Abstract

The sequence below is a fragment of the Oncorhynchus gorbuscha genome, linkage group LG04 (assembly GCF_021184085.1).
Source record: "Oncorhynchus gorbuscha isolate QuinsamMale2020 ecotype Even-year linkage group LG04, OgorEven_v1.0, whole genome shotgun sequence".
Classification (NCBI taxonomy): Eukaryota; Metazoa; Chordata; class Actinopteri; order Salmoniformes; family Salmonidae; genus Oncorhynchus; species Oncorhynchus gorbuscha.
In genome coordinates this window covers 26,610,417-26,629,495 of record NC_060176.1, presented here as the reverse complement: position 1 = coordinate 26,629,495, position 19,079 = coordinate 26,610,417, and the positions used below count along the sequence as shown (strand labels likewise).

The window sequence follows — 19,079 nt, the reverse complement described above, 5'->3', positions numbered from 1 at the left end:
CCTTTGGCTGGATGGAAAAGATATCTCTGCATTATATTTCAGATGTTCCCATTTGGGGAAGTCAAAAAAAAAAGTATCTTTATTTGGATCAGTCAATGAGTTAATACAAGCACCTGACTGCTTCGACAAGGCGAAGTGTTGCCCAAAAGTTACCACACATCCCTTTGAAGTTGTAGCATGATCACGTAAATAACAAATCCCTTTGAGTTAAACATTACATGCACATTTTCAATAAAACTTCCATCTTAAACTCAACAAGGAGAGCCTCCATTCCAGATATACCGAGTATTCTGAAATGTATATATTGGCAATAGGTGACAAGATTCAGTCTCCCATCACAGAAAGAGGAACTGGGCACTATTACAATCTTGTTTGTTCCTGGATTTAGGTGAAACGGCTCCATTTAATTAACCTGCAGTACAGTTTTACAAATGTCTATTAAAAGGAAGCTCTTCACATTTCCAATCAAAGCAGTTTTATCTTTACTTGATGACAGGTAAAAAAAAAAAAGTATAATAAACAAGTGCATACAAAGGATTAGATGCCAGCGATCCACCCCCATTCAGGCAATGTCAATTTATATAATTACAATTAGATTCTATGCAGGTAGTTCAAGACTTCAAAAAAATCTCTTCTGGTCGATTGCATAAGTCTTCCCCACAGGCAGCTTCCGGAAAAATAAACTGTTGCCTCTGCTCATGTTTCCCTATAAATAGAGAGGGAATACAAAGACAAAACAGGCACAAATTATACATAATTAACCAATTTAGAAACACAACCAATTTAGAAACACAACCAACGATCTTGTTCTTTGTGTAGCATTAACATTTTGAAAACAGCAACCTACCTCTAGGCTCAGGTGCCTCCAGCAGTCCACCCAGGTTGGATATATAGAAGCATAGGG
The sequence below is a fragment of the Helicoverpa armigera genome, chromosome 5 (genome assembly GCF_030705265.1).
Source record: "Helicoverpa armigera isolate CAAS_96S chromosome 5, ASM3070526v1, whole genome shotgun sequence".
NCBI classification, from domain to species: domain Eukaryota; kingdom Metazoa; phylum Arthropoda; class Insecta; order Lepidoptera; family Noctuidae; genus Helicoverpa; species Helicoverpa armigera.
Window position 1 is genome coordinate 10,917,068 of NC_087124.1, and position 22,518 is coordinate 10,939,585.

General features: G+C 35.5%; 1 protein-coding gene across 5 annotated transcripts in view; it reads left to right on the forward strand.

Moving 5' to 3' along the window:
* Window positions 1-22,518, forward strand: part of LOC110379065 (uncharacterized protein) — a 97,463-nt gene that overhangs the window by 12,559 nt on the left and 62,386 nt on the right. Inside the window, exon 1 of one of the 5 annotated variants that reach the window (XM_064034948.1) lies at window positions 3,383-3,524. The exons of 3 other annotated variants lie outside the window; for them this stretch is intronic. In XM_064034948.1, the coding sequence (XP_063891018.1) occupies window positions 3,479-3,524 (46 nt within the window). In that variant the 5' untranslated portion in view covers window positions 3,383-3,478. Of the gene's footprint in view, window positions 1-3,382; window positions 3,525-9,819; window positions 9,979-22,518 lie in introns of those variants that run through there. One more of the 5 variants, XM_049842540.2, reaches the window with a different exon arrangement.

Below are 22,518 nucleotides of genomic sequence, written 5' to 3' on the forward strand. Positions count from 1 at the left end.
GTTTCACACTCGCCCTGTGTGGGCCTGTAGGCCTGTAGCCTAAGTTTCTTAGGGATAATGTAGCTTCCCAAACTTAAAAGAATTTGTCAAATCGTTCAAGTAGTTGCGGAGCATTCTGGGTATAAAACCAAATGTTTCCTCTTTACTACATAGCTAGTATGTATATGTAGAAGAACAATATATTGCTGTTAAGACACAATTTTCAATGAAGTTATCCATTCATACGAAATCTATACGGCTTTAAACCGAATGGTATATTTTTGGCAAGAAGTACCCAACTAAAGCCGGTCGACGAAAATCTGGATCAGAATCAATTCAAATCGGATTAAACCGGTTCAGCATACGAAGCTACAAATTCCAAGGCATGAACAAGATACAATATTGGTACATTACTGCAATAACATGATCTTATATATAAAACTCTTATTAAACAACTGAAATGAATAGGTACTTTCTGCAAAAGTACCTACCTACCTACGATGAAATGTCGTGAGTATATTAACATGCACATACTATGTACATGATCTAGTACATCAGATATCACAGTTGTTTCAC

On March 19th, 2005 a moderate (M~4.6) earthquake struck Monatélé, a small city near Yaoundé, the capital of Cameroon. It was the largest earthquake recorded in the area. No injuries to people or damage to property were reported. We analyse broadband seismograms recorded by the Cameroon regional network to relocate the event and determine the source mechanism. Seismicity is further correlated with the gravity data to investigate the seismotectonic implications. The epicentre lies close to the northeast segment of the Sanaga Fault, the most continuous tectonic lineament in Central Africa. The focal depth is 11 km, placing the earthquake source in the upper crust. The source mechanism was found to be dextral strike slip, with one nodal plane coinciding with southwest-northeast strike of the Sanaga Fault. The results from earthquake source mechanism, geological observations, seismicity and gravity analyses all indicate movement between the northern edge of the Congo Craton and the southern edge of the Pan-African Belt. The Monatélé earthquake therefore provides evidence that the contact between of the Congo Craton and the Pan-African Belt (the location of Cameroon’s greatest earthquake, M~5.9 in 1945) is still seismically active.

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